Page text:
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  • Eye-catching glass and metal design
  • No headphone jack

The P20 is quite a departure from any of the previous P series of phones from Huawei. Instead of a metal back, Huawei has switched to glass which definitely makes the phone feel more premium but the disadvantage of glass is that it also breaks more easily.

There's a metal frame around the phone that keeps the two glass panes together. Huawei has done well to blend the glass and metal together without any sharp edges. 

Read more: Huawei Band 3 Pro

However, the P20 Pro is a very slippery device which means that most people will add a case to it. That’s a bit of  shame because it's quite a good looking phone as well. 

We received the black version of the phone for review which is our second favorite color of this phone. The top spot goes to "twilight" which is a mix of blue and purple and is stunning. 

The back of the phone has the three camera sensors placed in a vertical formation. Interestingly, the top two cameras stick out more than the third one giving the P20 a bit of a camera bump. Keeping in mind that Huawei has placed a 40MP sensor there, we are absolutely fine with this design direction.

At 180g, the P20 Pro feels a bit weighty in your hands, however, Huawei has kept the phone impressively thin at 7.88mm. Although the phone is slimmer and lighter than the Galaxy S9 Plus, it is still a large phones that will require both your hands to use it.

Huawei has stuck to it's usual layout of buttons and slots. The volume buttons and the power key are on the right side while the left side holds the dual SIM tray. The bottom of the phone has a USB Type-C connector with a bottom firing speaking.

Huawei has removed the 3.5mm jack from the phone which will be a let down to some users, however a dongle is included in the box.

Moving to the front, you have a notched display on top- more on that later. Interestingly, Huawei has placed the fingerprint sensor on the front of phone below the display. 

We’re not quite sure why Huawei didn’t move the fingerprint sensor to the back of the phone as that seems to be the trend with phones that have shrinking bezels. Like other recent higher-end Huawei phones, the sensor extremely fast. It takes you to the home screen in a heartbeat.

Another method of unlocking is face unlock which too, is exceptionally fast. Rather than using clever IR techniques like the iPhone X, the Huawei P20 Pro simply reads the high-resolution feed from its 24MP front camera to recognize your face.

The phone is water resistant to IP67, meaning it can handle submersion in one meter of fresh water for 30 minutes. But don’t start dunking it for fun.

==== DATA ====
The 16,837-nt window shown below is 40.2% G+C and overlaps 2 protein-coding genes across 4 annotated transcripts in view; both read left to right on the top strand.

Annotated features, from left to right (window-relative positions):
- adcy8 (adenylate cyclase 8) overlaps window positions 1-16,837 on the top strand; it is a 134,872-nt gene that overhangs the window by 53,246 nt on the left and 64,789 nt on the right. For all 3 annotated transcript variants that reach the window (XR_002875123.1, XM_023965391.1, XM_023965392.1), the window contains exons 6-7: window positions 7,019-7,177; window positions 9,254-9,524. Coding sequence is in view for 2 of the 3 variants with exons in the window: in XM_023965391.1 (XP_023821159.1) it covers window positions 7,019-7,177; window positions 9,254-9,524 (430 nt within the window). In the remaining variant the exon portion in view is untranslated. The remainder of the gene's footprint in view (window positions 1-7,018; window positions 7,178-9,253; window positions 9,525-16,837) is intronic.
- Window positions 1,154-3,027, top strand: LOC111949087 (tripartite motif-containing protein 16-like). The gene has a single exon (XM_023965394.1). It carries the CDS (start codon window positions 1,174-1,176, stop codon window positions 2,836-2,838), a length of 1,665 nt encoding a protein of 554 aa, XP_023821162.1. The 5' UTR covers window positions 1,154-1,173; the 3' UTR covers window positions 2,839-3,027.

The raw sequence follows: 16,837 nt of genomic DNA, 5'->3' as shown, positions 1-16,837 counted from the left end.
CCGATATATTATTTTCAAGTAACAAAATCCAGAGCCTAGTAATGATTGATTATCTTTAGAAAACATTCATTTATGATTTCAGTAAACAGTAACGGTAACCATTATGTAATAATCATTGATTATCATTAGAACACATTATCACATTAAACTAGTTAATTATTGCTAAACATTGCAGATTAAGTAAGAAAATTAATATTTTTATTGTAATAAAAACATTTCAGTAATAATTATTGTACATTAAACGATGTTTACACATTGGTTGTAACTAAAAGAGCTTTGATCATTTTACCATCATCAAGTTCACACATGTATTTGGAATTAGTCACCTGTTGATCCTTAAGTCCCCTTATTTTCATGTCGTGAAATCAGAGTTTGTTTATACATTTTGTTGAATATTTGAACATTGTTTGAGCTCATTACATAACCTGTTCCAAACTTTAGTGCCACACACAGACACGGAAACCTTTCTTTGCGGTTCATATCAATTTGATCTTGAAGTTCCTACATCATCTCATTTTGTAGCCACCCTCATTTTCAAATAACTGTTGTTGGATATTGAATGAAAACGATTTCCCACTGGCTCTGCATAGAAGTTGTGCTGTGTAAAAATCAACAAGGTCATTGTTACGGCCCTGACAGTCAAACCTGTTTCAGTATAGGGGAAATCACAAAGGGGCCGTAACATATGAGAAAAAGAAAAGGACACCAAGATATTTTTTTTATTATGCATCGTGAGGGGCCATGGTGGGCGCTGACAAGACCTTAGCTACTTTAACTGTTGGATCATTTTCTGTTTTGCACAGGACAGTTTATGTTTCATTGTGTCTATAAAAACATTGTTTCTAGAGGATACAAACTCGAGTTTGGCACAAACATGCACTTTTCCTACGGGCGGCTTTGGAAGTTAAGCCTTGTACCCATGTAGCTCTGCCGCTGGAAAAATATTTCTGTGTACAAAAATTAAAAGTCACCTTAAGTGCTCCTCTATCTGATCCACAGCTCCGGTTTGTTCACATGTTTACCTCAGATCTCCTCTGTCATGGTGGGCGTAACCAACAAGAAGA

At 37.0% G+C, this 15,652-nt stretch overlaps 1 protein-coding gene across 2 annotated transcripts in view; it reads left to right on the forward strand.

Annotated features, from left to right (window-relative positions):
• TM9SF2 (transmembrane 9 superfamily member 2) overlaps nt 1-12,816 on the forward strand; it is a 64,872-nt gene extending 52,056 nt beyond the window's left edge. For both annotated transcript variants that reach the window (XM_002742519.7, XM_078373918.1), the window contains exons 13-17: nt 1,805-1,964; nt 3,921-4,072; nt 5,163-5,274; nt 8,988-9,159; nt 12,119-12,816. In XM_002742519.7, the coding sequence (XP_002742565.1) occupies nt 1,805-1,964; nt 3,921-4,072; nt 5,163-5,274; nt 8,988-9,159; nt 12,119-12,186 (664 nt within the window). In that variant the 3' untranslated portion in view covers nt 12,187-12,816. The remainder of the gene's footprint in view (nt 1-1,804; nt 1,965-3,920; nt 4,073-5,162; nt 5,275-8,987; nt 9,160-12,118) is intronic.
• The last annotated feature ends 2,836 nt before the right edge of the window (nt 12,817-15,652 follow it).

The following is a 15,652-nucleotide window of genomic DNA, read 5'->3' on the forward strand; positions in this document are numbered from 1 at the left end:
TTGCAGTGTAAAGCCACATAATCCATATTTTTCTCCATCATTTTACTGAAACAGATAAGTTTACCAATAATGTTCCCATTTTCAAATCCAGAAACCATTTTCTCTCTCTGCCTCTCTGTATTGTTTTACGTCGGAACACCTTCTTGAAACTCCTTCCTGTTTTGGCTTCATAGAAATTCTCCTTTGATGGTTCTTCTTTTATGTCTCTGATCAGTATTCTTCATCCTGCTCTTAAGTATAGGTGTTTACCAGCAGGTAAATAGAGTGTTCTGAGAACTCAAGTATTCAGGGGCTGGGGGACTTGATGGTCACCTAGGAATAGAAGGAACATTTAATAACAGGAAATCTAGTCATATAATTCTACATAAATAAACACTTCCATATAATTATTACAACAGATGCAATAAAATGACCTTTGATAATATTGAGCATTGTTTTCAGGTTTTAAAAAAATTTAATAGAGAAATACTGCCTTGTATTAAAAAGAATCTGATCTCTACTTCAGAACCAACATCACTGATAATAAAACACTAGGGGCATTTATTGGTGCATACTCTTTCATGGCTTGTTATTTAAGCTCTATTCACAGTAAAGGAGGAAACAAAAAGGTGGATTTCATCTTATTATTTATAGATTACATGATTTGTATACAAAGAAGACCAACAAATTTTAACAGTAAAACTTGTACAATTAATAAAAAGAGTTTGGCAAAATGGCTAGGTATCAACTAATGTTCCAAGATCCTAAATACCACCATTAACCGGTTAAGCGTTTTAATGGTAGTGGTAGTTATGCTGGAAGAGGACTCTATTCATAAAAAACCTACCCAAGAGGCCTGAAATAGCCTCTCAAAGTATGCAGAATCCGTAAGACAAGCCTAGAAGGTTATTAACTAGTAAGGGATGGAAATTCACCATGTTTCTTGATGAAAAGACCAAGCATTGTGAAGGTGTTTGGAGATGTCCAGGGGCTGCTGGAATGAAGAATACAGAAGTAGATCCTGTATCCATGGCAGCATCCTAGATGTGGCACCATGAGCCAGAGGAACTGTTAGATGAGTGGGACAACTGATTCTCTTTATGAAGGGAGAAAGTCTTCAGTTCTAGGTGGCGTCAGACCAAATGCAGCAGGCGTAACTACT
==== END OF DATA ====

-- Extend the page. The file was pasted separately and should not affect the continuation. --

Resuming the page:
• 6.1-inch AMOLED display
  • 1080 x 2244 FullHD+ resolution
  • Screen brightness isn't the best

The P20 Pro features a 6.1-inch OLED screen with an 1080 x 2244 FHD+ resolution. That number sound unusual, but this is really just a Full HD screen stretched out to an 18.7:9 aspect ratio. 

The P20 Pro has a pixel density of 408ppi which is noticeably lower than the S9 Plus's 529ppi. That being said, the display quality is excellent. Blacks are perfect, there’s minimal blue cast when the phone is tilted, which affects some less advanced OLED displays.

The Huawei P20 Pro is also the first Huawei phone with a notch, the display cut-out made famous by the iPhone X. Apple’s excuse for the notch is that it was required for all the tech used for the phone’s face unlock feature: a normal camera, an IR camera, a dot projector, proximity sensor and more.

Huawei doesn’t have quite as good an excuse, as there’s just a high-res camera and speaker on the Huawei P20 Pro’s front. However, the notch is smaller and whether you like it or not, it's going to be a big part of smartphone displays this year. Even Google has embraced it and is building support for notched displays with the upcoming Android P. 

The way Huawei has implemented the notch though, is clever. You can chose to use the phone with a notched display where certain apps (like Google Maps) spill over to the notch or you can chose to turn the notch off that basically creates a black strip on the two sides creating an 18:9 display. 

With the notch hidden, Huawei still moves the notifications above the screen so you don’t lose any screen space. Keep in mind that there are some apps that need to be optimized though. For example, Instagram gets cut off when the notch is hidden. 

Screen space is, in fact, something Huawei has worked quite a lot to maximize. Besides the notch on the top, you can also hide the standard Android navigation bar on the bottom.

You can then use the fingerprint sensor work as a multi-function home key. This gives your content a lot of space and is great for everything from emails to your instagram feed.

Where the screen struggles is in the bright sun. Even with full brightness, there were days when the Dubai sun proved to be a bit much for the P20’s screen making it a bit difficult to read what was on the screen.

The Huawei P20 Pro features a few unusual tweaks. Its display can change the color temperature on the fly to suit ambient light conditions and the top part of the screen can be blacked out to completely hide the notch. This looks particularly neat as this little area can still be used for notification icons when blacked out.

You also have a choice of color profiles. Standard color looks a little more saturated than old industry standard sRGB, but offers a fairly natural, relaxed look. Vivid color deepens tones a little, with a slight subtlety trade-off.

Like other Huawei phones, you can also tune the color temperature to your liking, although the default setting is pleasant.